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Google Handhelds Iphone

What To Do About Mobile Devices That Lie 107

GMGruman writes "InfoWorld has caught two Android devices that falsely report security compliance that the Android OS does not actually support, and Apple quietly has dropped its jailbreak-detection API from iOS 4. So how can IT and businesses that allow iPhones, iPads, and Androids trust that the new generation of mobile devices won't become Trojan horses for malware? There's no easy answer, but Galen Gruman explains what current technologies can do to help — and how Apple, Google, and others might increase the trustworthiness of their platforms in the future."
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What To Do About Mobile Devices That Lie

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  • Re:You don't. (Score:5, Informative)

    by arivanov ( 12034 ) on Saturday December 18, 2010 @04:01AM (#34598024) Homepage

    That is the case anyway. At least to some extent.

    The problem is elsewhere. Admins upon security advice upload settings which make the device unusable. In that case "reporting compliance" while it is not from the user viewpoint is actually a useful feature.

    Example - I have a Nokia E71. I was seriously stupid at some point to configure my company exchange server on it. As a result it started autolocking itself in 2 mins requiring a security code. So far so good, however it autolocked and put screensaver on in applications which _MUST_ run in foreground - GPS navigation and the media player. It also autolocked itself when docked on a car craddle, etc.

    After a couple of near misses on the motorway trying to get myself from A-Z or trying to dig out the name someone from contacts I tried to turn it off. Guess what, settings uploaded via these APIs _CANNOT_ be turned off. Even if you wipe out the mail for exchange application, disconnect, etc the settings are either not allowed to be changed any more or come back after a change. At the end I had to factory reset the phone and reset the settings partially from backup to recover the phone to a useable state.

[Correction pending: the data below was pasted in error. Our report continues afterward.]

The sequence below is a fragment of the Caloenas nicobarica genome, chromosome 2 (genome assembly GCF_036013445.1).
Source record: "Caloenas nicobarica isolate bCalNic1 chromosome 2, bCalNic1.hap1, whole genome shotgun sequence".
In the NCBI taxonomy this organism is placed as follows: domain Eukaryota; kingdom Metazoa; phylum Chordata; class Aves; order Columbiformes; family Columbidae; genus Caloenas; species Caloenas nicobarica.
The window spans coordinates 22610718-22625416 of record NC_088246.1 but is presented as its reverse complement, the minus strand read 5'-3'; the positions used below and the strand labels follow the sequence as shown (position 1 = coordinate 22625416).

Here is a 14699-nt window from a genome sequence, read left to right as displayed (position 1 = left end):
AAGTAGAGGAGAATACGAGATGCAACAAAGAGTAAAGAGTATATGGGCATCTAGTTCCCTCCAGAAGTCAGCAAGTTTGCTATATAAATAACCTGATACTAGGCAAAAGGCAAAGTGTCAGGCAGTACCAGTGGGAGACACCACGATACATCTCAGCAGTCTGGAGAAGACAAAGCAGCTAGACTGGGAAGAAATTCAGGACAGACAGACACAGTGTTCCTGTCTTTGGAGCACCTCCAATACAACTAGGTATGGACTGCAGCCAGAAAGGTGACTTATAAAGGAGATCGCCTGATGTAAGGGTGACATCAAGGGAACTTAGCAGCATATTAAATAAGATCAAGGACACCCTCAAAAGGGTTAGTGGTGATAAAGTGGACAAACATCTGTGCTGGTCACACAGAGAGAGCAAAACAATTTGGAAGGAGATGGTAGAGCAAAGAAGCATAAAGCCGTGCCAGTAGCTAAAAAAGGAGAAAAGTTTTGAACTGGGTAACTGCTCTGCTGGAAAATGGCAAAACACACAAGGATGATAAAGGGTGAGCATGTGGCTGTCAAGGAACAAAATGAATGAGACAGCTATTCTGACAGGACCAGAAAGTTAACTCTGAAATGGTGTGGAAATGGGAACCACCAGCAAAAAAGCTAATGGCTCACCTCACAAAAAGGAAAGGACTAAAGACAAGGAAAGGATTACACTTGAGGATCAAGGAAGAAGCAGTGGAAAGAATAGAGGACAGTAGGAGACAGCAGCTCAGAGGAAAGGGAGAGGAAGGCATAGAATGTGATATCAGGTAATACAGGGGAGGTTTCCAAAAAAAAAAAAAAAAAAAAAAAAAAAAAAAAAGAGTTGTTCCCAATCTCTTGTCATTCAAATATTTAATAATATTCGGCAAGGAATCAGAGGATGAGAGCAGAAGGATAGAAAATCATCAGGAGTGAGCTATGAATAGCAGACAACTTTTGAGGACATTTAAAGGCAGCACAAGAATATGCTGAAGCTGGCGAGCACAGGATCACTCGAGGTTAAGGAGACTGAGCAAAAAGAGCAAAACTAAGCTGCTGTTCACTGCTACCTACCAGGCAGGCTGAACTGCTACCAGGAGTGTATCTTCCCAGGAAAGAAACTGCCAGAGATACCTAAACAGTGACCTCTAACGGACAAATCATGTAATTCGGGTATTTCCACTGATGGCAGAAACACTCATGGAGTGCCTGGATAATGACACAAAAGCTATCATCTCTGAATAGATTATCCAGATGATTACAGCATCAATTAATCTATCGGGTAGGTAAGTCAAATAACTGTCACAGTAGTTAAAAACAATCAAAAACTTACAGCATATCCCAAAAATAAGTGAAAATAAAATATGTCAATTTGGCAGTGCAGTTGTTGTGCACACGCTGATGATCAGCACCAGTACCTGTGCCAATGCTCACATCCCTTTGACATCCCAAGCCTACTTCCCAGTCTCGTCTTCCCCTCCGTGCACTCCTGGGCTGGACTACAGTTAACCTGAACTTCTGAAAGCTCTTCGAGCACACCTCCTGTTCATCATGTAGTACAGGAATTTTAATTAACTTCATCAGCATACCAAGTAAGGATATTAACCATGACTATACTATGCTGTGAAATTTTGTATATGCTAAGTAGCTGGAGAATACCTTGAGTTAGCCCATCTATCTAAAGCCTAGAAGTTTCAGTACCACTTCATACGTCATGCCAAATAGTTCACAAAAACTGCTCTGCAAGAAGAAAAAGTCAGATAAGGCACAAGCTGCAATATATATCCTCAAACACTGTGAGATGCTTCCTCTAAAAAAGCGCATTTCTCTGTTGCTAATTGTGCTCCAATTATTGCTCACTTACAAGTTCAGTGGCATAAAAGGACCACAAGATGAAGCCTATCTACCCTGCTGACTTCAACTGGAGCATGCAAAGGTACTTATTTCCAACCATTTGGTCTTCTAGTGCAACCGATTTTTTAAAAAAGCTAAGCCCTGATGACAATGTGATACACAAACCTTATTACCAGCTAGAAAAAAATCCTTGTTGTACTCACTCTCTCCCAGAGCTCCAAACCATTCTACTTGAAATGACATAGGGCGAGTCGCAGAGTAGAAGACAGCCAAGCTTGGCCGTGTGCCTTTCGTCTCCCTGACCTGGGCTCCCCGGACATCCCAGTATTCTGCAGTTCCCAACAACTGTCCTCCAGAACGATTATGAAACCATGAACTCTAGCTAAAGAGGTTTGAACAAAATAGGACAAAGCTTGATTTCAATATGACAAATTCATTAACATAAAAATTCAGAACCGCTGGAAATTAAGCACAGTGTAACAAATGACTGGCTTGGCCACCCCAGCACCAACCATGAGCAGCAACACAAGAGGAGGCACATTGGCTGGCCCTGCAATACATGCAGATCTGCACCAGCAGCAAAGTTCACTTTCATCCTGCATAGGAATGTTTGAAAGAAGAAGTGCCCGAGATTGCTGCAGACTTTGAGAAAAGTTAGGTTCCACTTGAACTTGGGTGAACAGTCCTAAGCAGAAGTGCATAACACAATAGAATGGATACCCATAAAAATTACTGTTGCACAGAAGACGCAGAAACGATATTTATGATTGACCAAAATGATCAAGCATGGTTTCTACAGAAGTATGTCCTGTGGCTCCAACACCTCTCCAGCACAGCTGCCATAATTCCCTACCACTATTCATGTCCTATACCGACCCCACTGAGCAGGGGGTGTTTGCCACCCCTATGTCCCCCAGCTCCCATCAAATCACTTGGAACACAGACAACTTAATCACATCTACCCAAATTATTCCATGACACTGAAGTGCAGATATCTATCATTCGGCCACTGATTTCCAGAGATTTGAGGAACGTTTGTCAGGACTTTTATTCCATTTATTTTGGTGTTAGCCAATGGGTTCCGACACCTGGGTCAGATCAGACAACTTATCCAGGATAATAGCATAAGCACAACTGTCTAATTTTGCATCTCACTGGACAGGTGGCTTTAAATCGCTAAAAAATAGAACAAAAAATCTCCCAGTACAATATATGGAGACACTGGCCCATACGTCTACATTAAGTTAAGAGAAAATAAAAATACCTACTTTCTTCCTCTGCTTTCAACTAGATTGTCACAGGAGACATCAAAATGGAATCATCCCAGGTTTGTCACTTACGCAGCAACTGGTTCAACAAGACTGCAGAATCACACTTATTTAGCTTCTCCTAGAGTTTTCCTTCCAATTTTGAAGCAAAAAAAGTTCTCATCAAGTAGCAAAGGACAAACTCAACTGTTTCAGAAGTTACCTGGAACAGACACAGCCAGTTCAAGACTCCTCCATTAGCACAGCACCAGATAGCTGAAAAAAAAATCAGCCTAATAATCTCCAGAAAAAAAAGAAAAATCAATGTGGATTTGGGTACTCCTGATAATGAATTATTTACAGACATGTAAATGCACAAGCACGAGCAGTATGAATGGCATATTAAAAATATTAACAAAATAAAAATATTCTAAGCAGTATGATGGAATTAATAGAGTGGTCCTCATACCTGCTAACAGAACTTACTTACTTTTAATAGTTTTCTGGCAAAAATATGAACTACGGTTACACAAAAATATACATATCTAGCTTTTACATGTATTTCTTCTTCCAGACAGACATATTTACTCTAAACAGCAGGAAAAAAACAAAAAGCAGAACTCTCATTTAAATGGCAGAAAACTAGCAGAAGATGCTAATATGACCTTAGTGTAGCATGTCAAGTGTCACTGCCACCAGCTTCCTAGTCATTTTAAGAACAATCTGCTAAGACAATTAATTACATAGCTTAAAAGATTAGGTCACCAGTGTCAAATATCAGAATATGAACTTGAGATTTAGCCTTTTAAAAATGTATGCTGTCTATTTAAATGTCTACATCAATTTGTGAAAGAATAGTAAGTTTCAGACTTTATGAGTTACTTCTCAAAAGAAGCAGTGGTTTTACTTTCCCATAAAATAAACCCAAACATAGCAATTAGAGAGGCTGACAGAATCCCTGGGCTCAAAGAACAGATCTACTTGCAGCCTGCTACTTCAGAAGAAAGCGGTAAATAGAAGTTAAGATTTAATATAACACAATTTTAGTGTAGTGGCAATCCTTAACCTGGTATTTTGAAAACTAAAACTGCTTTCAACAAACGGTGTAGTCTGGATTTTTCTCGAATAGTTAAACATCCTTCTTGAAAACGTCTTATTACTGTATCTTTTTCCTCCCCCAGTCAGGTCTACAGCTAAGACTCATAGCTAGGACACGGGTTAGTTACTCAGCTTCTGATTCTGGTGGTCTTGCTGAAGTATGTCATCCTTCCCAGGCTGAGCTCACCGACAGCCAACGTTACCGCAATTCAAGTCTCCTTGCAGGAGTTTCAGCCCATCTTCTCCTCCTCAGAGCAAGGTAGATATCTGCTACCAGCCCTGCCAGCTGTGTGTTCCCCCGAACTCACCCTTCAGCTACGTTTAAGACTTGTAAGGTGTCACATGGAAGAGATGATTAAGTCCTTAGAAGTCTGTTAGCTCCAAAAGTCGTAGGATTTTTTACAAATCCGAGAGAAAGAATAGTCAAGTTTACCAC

Thankfully I do not have to read my company mail on my phone for a living. If I had to, I would have paid for one of those HTCs without giving it a second thought.

    Similarly, I am not surprised about Apple starting to take away powers away from the security software (and the people who use it). Apple's key selling point is user experience. The way some corporate security people use these APIs sends the user experience into "Mordok, denier of information services" territory. Knowing Apple, they are guaranteed to do something about it and in the land of "i" noone will hear the security people scream.

  • Re:Nothing (Score:2, Informative)

    by Anonymous Coward on Saturday December 18, 2010 @10:04AM (#34599116)

    I am certain that Liu Xiaobo agrees with you, not that bad at all . . . .

  • Re:Nothing (Score:4, Informative)

    by icebraining ( 1313345 ) on Saturday December 18, 2010 @10:51AM (#34599364) Homepage

    Manning released thousands of confidential papers. Regardless of what we think about him (I support his actions, but then again, I'm not American), it's still more grave than a single re-tweet [].

"I will make no bargains with terrorist hardware." -- Peter da Silva